USDA Forest Service
 

Pacific Southwest Research Station

 

Pacific Southwest Research Station
800 Buchanan Street
Albany, CA 94710-0011

(510) 559-6300

United States Department of Agriculture Forest Service. USDA logo which links to the department's national site. Forest Service logo which links to the agency's national site.

Research Topics

Critical Loads

Critical Loads (CL) approach as a tool to evaluate harmful effects of nitrogen and sulfur deposition to forests

Critical Loads Meeting Series

The PSW Research Station hosted the third in a series of critical loads meetings. These are a collaboration between US and European scientists to examine implementing a Critical Loads (CL) approach for evaluating ecological effects of sulfur & nitrogen deposition and acidity on the U.S. federal lands.

The Station will continue to host a CL Meetings website to share results and ongoing efforts.

There is a need for tighter air pollution controls and monitoring to protect sensitive the U.S. forests and other ecosystems (National Research Council, 2004). Standards based on air pollutant concentrations are inappropriate for biological resources at risk from nitrogen (N) and sulfur (S)deposition. Therefore the Critical Loads (CL) approach has been suggested as a tool for evaluating ecological effects of N & S deposition in the United States. Critical Loads for N and S deposition is a level of deposition of these two elements below which no harmful effects occur in an ecosystem.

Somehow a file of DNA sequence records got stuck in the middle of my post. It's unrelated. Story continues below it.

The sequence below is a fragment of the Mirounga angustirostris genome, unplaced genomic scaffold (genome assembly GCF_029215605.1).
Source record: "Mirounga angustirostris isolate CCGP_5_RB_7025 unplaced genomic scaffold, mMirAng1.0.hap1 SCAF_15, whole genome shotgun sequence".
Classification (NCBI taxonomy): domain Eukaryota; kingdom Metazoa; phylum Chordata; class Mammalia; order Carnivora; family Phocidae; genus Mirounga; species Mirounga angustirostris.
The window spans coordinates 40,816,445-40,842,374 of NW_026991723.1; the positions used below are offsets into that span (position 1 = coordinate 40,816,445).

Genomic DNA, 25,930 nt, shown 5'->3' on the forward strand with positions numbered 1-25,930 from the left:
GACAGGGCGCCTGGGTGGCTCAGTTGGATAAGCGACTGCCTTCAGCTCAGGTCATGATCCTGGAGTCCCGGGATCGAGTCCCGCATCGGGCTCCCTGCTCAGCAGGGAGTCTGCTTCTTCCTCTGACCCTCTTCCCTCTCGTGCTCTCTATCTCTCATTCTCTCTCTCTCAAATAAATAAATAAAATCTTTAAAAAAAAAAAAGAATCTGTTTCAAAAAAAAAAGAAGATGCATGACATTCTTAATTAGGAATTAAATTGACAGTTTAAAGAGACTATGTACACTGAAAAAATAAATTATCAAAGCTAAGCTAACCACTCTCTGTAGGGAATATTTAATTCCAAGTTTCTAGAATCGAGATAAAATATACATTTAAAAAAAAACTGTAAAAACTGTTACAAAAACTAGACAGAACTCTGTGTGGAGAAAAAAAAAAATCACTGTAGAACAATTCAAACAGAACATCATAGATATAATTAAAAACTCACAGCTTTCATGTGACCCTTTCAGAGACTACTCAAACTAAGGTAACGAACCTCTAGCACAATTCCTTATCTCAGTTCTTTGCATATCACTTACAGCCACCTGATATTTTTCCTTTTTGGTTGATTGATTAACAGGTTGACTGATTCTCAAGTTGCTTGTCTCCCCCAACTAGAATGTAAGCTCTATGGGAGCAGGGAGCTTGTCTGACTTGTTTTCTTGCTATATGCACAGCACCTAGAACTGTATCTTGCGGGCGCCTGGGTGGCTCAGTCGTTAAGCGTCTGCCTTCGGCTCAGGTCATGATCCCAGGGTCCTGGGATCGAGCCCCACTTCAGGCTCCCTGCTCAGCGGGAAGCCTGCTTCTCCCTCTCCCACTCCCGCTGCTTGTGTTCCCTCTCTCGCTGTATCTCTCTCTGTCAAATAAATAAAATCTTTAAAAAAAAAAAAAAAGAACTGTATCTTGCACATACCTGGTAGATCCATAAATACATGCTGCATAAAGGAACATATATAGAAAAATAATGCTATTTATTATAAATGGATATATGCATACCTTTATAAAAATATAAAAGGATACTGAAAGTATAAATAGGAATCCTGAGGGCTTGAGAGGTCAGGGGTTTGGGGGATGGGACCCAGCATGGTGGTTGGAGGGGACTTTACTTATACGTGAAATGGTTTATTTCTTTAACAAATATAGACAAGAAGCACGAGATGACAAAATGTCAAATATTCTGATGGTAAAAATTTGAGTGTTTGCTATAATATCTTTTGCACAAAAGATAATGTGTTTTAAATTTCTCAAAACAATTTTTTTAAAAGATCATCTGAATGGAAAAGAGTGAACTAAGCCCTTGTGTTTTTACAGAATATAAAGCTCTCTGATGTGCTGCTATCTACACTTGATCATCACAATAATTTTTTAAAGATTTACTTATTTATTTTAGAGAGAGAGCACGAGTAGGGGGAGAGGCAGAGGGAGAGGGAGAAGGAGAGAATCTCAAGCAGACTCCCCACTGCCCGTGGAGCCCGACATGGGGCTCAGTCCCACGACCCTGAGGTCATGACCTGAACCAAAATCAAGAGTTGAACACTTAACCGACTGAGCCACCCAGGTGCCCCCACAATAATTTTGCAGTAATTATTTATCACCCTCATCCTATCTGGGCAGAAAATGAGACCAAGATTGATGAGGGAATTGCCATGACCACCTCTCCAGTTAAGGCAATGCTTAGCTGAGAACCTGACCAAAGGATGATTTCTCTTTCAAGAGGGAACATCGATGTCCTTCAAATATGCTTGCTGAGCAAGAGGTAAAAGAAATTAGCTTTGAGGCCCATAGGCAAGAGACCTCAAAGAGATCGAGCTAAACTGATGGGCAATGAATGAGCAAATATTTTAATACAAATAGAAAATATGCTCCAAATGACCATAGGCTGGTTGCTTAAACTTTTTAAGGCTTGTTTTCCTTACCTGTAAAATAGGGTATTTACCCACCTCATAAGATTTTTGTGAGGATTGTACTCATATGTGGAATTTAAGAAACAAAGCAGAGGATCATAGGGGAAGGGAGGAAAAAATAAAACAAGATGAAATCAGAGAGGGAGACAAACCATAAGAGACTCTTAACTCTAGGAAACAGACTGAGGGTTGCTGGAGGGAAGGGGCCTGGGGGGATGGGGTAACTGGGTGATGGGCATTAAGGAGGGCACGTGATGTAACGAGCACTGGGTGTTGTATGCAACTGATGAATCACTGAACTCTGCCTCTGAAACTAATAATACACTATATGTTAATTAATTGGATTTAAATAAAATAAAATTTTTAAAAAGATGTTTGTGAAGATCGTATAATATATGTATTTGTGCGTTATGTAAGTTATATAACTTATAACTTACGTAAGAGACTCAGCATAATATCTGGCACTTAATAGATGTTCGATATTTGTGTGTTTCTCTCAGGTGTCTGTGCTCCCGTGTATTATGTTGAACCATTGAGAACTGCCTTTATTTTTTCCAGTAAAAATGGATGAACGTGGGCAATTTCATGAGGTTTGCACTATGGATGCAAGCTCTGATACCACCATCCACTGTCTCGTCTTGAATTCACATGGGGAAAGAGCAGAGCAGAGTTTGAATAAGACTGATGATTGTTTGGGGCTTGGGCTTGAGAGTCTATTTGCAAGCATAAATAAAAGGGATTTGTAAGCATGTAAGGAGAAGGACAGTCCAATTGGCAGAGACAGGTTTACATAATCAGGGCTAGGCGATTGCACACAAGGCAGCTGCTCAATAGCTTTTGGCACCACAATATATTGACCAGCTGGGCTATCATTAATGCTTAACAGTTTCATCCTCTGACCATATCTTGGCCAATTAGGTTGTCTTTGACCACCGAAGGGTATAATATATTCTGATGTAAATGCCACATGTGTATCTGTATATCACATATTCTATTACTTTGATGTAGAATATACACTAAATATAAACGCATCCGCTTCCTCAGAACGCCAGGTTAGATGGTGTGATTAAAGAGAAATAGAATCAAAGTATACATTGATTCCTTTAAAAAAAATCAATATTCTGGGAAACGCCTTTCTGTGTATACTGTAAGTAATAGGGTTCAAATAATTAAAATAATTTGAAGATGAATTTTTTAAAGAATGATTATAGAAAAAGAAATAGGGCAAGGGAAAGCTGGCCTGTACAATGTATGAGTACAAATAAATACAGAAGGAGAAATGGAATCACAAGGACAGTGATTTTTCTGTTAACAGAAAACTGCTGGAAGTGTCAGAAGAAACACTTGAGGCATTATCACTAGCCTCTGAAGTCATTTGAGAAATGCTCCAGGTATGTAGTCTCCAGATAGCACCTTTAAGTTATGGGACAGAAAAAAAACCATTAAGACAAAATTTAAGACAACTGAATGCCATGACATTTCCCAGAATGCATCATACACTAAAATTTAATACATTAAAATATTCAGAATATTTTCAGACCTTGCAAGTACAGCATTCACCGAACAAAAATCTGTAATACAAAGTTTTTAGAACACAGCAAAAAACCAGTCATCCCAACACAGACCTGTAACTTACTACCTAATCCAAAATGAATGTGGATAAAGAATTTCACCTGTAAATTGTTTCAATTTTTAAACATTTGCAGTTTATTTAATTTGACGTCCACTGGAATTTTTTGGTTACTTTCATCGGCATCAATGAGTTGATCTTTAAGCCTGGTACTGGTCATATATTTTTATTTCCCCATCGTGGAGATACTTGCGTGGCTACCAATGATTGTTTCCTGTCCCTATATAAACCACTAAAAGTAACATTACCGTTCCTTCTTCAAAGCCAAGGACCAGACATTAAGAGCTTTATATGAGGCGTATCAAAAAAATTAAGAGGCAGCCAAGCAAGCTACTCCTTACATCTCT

The CL approach has been used in Europe since late 1980s by the International Cooperative Programs under the auspices of the UN Economic Commission for Europe (US and Canada area also members of those programs). The CL approach has allowed for developing risk probability maps from N and S deposition for forest and other ecosystems in entire Europe. A similar approach, at a smaller scale has been used in SE Canada and New England.

The National Research Council also recommends development of a secondary (biologically based) standard for ozone since negative effects on plants can develop before human effects occur. In that regard a concept of an effective flux of ozone on vegetations is being developed in Europe and in the future could also be used in the United States.

These new concepts may have important effects on how U.S. ecosystems are managed and protected from harmful effects of N & S deposition and ozone.

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Last Modified: Mar 28, 2013 03:38:22 PM